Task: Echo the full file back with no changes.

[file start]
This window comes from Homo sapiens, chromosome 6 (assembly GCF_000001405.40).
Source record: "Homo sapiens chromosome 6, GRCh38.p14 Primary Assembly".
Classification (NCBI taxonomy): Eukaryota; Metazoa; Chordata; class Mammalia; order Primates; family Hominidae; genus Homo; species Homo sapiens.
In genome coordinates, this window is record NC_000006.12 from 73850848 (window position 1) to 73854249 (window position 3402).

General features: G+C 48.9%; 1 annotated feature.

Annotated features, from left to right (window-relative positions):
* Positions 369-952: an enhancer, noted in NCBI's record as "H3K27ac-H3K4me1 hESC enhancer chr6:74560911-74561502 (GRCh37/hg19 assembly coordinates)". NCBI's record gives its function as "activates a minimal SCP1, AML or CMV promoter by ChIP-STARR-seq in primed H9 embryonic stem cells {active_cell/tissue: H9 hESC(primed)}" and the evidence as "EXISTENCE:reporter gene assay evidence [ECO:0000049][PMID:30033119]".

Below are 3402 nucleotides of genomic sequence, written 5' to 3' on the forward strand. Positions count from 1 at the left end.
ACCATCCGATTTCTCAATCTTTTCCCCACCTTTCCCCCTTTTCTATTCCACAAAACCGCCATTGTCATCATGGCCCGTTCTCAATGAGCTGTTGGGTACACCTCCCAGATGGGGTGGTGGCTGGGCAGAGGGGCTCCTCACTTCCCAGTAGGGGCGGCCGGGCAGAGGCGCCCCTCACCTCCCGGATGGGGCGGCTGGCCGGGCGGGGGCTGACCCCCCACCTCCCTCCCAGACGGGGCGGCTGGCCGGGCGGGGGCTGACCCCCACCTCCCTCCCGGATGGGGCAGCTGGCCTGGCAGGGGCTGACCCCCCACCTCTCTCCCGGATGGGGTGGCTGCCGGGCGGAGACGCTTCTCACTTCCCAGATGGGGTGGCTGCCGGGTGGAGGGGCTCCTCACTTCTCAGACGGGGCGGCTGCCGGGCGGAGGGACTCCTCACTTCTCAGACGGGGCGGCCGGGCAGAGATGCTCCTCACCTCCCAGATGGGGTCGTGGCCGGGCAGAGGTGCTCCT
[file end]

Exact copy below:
This window comes from Homo sapiens, chromosome 6 (assembly GCF_000001405.40).
Source record: "Homo sapiens chromosome 6, GRCh38.p14 Primary Assembly".
Classification (NCBI taxonomy): Eukaryota; Metazoa; Chordata; class Mammalia; order Primates; family Hominidae; genus Homo; species Homo sapiens.
In genome coordinates, this window is record NC_000006.12 from 73850848 (window position 1) to 73854249 (window position 3402).

General features: G+C 48.9%; 1 annotated feature.

Annotated features, from left to right (window-relative positions):
* Positions 369-952: an enhancer, noted in NCBI's record as "H3K27ac-H3K4me1 hESC enhancer chr6:74560911-74561502 (GRCh37/hg19 assembly coordinates)". NCBI's record gives its function as "activates a minimal SCP1, AML or CMV promoter by ChIP-STARR-seq in primed H9 embryonic stem cells {active_cell/tissue: H9 hESC(primed)}" and the evidence as "EXISTENCE:reporter gene assay evidence [ECO:0000049][PMID:30033119]".

Below are 3402 nucleotides of genomic sequence, written 5' to 3' on the forward strand. Positions count from 1 at the left end.
ACCATCCGATTTCTCAATCTTTTCCCCACCTTTCCCCCTTTTCTATTCCACAAAACCGCCATTGTCATCATGGCCCGTTCTCAATGAGCTGTTGGGTACACCTCCCAGATGGGGTGGTGGCTGGGCAGAGGGGCTCCTCACTTCCCAGTAGGGGCGGCCGGGCAGAGGCGCCCCTCACCTCCCGGATGGGGCGGCTGGCCGGGCGGGGGCTGACCCCCCACCTCCCTCCCAGACGGGGCGGCTGGCCGGGCGGGGGCTGACCCCCACCTCCCTCCCGGATGGGGCAGCTGGCCTGGCAGGGGCTGACCCCCCACCTCTCTCCCGGATGGGGTGGCTGCCGGGCGGAGACGCTTCTCACTTCCCAGATGGGGTGGCTGCCGGGTGGAGGGGCTCCTCACTTCTCAGACGGGGCGGCTGCCGGGCGGAGGGACTCCTCACTTCTCAGACGGGGCGGCCGGGCAGAGATGCTCCTCACCTCCCAGATGGGGTCGTGGCCGGGCAGAGGTGCTCCT